Volvo Penta, Europe’s largest industrial and marine power system provider, will target China’s emerging pleasure boat market as its growth engine in the near future, said the company’s executives.
“To maintain our market position, we plan to invest 500 million yuan ($76.54 million) in the Chinese market over the next three years, with most of it going to expanding our business in the pleasure boat segment,” said Goran Gummeson, president and chief executive officer of the Swedish company.
According to Gummeson, the interest in boating and boat ownership has been expanding sharply in China in the recent years as the nation’s rapidly growing economy gives more people the ability to buy pleasure boats.
“We believe that China is going to have a large future market for pleasure boats and it is going to happen quickly. Chinese consumers want to acquire the same lifestyle as consumers in Western countries, and boat ownership moves to the top of their wish list after they have bought cars and houses,” Gummeson said.
Statistics show that the total revenue of China’s yacht market reached $3.4 billion in 2010, and it is expected to grow by 25 percent this year.
Gummeson said his ambition for and confidence in Volvo Penta’s business in China’s pleasure boat market also come from the nation’s huge potential as a boat manufacturing base, after the United States and Europe.
“This development is driven not only by domestic demand but also by the fact that more and more international boat builders are thinking of producing boats in China for export to Europe and North America,” said Stefan Carlsson, president of Volvo Penta’s European operation.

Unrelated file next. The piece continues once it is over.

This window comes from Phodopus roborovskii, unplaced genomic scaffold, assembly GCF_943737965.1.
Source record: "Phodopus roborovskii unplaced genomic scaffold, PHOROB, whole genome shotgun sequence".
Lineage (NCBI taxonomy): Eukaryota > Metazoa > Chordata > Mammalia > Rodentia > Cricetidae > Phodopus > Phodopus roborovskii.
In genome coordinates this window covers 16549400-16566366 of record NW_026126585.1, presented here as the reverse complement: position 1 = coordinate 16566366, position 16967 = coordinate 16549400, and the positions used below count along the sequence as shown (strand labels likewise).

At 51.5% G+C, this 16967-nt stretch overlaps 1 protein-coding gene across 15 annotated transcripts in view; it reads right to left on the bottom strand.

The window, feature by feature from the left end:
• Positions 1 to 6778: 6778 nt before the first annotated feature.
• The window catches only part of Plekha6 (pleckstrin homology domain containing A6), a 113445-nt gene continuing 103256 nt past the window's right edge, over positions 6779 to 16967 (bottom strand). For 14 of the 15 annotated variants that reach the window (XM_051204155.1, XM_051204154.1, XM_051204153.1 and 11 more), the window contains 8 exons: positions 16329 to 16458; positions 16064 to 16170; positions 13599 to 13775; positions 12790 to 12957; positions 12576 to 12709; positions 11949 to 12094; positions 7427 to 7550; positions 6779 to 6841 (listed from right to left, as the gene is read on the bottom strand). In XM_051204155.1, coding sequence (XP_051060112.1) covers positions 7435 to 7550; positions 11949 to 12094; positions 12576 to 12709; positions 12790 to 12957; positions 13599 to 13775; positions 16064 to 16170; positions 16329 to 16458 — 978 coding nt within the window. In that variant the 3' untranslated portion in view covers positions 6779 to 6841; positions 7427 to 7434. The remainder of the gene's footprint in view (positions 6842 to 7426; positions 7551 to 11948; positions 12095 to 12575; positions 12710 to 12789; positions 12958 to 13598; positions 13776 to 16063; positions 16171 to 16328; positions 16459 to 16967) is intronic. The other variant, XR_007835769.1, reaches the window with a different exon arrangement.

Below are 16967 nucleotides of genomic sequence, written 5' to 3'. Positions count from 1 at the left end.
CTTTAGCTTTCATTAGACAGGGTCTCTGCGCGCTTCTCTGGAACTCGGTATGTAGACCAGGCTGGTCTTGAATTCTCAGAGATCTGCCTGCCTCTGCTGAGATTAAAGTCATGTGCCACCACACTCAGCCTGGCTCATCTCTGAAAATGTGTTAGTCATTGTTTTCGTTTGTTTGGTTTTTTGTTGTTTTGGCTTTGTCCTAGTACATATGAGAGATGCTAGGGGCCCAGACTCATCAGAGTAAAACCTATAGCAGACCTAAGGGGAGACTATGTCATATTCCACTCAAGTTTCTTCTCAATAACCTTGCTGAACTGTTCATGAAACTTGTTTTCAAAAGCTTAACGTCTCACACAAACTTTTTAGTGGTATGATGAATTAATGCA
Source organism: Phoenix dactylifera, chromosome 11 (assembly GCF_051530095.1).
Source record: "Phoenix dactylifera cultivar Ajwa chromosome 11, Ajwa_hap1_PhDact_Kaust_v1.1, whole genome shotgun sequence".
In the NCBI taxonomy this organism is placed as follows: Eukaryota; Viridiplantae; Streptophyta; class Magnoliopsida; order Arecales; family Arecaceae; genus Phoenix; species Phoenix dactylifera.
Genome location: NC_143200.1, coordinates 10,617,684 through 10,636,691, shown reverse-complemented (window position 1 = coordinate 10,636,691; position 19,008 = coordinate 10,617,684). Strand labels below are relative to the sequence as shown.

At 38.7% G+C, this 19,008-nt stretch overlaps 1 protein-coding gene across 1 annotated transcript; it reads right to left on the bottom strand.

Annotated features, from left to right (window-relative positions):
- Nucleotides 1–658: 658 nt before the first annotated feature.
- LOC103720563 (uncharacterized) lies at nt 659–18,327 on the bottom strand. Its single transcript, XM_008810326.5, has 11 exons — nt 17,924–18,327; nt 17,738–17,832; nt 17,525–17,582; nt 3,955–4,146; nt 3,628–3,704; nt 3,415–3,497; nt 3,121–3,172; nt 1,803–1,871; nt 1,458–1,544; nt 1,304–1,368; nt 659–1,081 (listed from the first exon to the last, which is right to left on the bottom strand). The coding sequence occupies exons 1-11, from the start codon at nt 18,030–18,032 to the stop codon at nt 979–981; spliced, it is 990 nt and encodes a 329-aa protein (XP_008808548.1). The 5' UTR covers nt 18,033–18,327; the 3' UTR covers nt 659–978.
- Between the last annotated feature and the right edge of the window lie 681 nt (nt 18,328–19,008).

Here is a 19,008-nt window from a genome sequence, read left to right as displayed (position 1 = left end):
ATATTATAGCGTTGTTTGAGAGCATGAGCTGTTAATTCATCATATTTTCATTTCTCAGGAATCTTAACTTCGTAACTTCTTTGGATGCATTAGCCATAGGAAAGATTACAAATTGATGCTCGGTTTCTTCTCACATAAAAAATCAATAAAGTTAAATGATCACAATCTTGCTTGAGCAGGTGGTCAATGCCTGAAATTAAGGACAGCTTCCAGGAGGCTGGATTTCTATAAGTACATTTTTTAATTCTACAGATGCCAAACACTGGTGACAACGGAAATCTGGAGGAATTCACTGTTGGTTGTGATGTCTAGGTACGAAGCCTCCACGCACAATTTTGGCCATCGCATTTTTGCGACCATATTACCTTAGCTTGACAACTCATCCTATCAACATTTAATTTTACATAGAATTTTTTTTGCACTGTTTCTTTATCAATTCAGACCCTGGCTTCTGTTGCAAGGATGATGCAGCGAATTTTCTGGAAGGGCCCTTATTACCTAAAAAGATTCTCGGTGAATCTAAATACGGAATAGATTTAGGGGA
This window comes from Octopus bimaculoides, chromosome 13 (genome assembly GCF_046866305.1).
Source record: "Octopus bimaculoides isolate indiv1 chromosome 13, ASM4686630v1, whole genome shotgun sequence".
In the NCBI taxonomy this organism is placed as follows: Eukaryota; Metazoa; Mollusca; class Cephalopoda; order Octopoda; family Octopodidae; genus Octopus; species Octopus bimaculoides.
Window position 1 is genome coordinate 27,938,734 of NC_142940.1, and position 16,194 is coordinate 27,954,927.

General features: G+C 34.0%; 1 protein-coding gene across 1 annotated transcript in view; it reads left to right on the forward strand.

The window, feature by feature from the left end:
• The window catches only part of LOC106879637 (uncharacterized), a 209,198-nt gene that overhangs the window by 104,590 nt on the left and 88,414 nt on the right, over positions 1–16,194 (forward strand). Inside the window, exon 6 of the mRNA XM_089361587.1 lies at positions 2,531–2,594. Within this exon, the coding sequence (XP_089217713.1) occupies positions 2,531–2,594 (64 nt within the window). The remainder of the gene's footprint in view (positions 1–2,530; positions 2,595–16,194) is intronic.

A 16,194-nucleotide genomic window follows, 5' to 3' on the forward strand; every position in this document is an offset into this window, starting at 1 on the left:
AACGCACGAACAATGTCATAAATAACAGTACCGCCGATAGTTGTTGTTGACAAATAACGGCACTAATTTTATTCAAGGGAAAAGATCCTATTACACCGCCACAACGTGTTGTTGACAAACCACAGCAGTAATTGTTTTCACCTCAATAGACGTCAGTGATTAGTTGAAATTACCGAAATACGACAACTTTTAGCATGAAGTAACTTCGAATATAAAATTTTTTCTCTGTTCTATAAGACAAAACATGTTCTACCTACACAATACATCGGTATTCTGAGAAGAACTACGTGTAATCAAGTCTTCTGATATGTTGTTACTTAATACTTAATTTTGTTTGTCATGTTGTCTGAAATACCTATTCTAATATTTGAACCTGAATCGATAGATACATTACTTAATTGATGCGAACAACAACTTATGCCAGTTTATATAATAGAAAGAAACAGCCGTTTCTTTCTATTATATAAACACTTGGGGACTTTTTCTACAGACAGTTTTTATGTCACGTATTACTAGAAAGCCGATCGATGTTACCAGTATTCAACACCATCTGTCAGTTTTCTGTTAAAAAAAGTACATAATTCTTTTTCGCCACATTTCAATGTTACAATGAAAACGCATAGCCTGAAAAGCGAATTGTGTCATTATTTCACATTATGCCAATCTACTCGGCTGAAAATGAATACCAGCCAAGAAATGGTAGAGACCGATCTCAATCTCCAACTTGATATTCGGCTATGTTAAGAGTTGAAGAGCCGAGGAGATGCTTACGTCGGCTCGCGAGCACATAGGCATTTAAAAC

He told China Daily that their boat-making customers, including Azimut Yachts, Princess, and Sessa Marine, all expressed interest in having production in China.
“We hope that in the near future, our engine sales in China’s pleasure boat market will surge from the current hundreds of units to thousands of units annually. In the next three years, the volume of pleasure boats in China will take off,” said Giorgio Paris, the company’s Asia region president.
Gummeson added that China’s local yacht market will start in the high-end segment and then go down to what they call “day boats” for family holiday use, with prices at about 300,000 yuan for each unit.
Entering the Chinese market in 1996, Volvo Penta has maintained its leading position in providing power systems to industrial equipment in the local market, as well in commercial marine products such as police and traffic-control boats.
Cao Guoping, vice-president of Volvo Penta China, said the price of a pleasure boat engine could be even 10 times that of an engine in the industrial sector, which indicates the huge profit opportunity in China’s pleasure boat market.